269686 Perception Matters:: Efforts to lose weight among U.S. High School students who are overweight or obese: Findings from the 2009 YRBS data

Tuesday, October 30, 2012 : 3:15 PM - 3:30 PM

Dr. Joy P. Nanda, DSc, MS, MHS, MBA , Johns Hopkins Medical Institutions, Johns Hopkins University, Baltimore, MD
Michelle Demeule, MS, RD, LDN , Center for Pediatric Weight Management and Healthy Living, Mount Washington Pediatric Hospital, Baltimore, MD
Eileen Sousa, MPH Candidate , School of Allied Health and Life Sciences, University of West Florida, Pensacola, FL
Elizabeth Getzoff, PhD , Center of Pediatric Weight Management and Healthy Living, Mount Washington Pediatric Hospital, Baltimore, MD
Ann O. Scheimann, MD, MBA , Division of Pediatric Gasteroenterology and Nutrition, Johns Hopkins University School of Medicine, Baltimore, MD
Background: Discordance between actual and perceived obesity may influence children's efforts to lose weight. After a health risk severity has been perceived, motivation to improve health can occur, per health behavior models. Purpose: To investigate the concordance between perceived weight and computed BMI percentile, we analyzed the latest available (2009) Youth Risk Behavior Surveillance (YRBS) data. Additionally, we measured whether these concordant-discordant pairs based on perception vs. BMI differed in their efforts to lose weight (ELW). Methodology: The YRBS surveyed 16,410 representative high school students on perceived weight, ELW (“what are you trying to do about weight?”), demographic, eating and lifestyle behaviors (DEL), and anthropometric measures to compute BMI percentile. Survey design effect was adjusted during all exploratory analyses and multiple logistic regression analyses provided the odds of ELW among groups after controlling for DEL covariates. Finding/Results: 26% were overweight/obese per BMI percentile whereas 27% perceived themselves as overweight/obese. Among those with normal BMI, 13% perceived as overweight/obese (“Normal:Obese”), while among overweight/obese children, 34.2% perceived themselves as normal (“Obese:Normal”) (p<0.001). Among “Normal:Obese” and “Obese:Obese” groups, each reported 86% ELW. Among “Obese:Normal” and “Normal:Normal” groups, 45% and 26.3% reported ELW, respectively (P<0.001). Following covariate adjustments, ELW was 15 times (O.R. 15.3, 95%CI:12.8-18.1, p<0.001) greater among "Normal:Obese" group, 24 times (O.R. 24.2, 95%CI:21.1-27.6, p<0.001) greater among "Obese:Obese" group, but only 4 times (O.R. 4.0, 95%CI 3.6-4.5, p<0.001) greater among "Obese:Normal" than "Normal:Normal" group. Conclusion: Self-perception of weight has significant impact on efforts to lose weight. Education must emphasize improved self-perception of weight.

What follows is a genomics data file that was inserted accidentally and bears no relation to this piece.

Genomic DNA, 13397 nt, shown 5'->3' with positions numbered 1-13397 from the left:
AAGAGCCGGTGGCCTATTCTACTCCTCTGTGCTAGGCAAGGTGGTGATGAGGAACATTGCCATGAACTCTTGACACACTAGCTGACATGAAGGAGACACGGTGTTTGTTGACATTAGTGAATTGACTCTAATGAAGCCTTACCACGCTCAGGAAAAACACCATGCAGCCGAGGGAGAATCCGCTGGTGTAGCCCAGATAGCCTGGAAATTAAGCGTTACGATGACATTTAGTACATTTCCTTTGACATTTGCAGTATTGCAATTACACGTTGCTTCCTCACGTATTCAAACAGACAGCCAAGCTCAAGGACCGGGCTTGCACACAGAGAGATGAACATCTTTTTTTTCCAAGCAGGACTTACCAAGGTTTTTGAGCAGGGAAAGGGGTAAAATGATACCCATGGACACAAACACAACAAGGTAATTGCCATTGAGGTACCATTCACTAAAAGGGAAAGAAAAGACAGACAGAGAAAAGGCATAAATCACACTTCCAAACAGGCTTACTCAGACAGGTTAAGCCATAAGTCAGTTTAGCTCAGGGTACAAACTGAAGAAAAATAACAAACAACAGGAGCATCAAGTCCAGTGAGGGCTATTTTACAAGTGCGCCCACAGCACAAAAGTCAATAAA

Learning Areas:
Administer health education strategies, interventions and programs
Planning of health education strategies, interventions, and programs
Public health or related research
Social and behavioral sciences

Learning Objectives:
Describe the concordance between perceived and actual weights among high school students in the U.S. Evaluate efforts to lose weight among these concordant/discordant groups, based on perceived and actual weights.

Keywords: Adolescent Health, Obesity

Presenting author's disclosure statement:

Qualified on the content I am responsible for because: I have presented similar research in various forums, including APHA in the past.
Any relevant financial relationships? No

I agree to comply with the American Public Health Association Conflict of Interest and Commercial Support Guidelines, and to disclose to the participants any off-label or experimental uses of a commercial product or service discussed in my presentation.